In the year 1986, a lecturer in Religious Studies from the Rivers State College of Education, Port Harcourt, Nigeria, by name Isaac Tejevbo had a call to resign and become a full time Anglican clergy to set in motion a new orientation in the Anglican Communion. As at this time, the concept of Revival, Born Again and Evangelism was a strange phenomenon in the Anglican Communion. After he was ordained in that year at the Warri Diocese, the current Bishop, O. Elenwo was faced with the challenge of posting such a priest with a new orientation.
Coincidentally, the Nda family had a building at the present site occupied by a Church; they were not too impressed and invited him to take over. His response was that he was an Anglican priest and could only minister as only that. With the consent and the support of the Bishop, St.Matthews Anglican Church was established with about 10 members. It was made clear that they were not called to establish another Anglican Church but one with revival as a primary focus with special emphasis on being born again, the baptism of the Holy Spirit, deliverance, altar call and evangelism. True Believers who had left the Anglican Communion began to return to the Church.
As the Church began to grow, the members embarked on crusades and because of the hierarchical nature of the Anglican Communion, pastor training session was set in motion to expose them to need for revival and evangelism and the discovery of their inherent spiritual gift. As these activities began to impact and affect more parishioners, the Bishop gave more support and consequently, a mission was established at Amasoma leaving people like Gabriel Omoleye and Franca Ukaegbu behind to carry out the follow up.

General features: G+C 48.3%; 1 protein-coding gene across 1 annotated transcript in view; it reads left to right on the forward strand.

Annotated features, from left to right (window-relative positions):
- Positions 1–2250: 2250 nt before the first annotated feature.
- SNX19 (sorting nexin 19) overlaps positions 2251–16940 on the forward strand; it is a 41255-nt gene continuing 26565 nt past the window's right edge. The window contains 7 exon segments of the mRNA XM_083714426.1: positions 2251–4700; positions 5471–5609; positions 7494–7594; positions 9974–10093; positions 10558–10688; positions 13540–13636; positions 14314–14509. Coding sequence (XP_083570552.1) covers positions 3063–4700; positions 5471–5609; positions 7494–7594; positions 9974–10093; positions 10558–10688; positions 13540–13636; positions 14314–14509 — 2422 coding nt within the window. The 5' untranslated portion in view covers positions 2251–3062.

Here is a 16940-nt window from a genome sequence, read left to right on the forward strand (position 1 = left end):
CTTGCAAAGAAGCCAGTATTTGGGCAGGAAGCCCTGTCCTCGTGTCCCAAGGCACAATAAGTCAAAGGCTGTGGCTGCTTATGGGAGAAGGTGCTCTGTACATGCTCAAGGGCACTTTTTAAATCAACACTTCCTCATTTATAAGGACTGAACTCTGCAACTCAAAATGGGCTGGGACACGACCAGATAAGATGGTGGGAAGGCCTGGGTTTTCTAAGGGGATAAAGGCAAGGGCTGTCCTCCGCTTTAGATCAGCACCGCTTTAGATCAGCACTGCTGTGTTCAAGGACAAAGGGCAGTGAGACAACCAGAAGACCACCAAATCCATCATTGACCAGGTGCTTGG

Counseling sessions, musical bands with hand clapping, Sunday bulletins, home fellowship cells groups were introduced and the impact went beyond the diocese. In Isaac Tejevbo,s words, the introduction of this Pentecostal orientation in the Anglican Communion ‘was a vision beyond our times’ and how they were able to manage the challenges was based on the conviction of many who were involved.
• Raise people for the Lord that are saved to serve and not bench warmers.
• Get everyone involved in ministering whether clergy or laity.
• Involved the laity in leading Bible Studies.
• Build up new converts.
• Institute training programs.
• Raise a deliverance team
These strategies were met with opposition, misunderstanding and maligned in the diocese, but because of their conviction, they were able to overcome all challenges. Members were made to be committed in order to actualize the vision. His aim was to build a family of God’s children. Once members knew they were counted, conviction will lead to commitment and will motivate them to join the movement.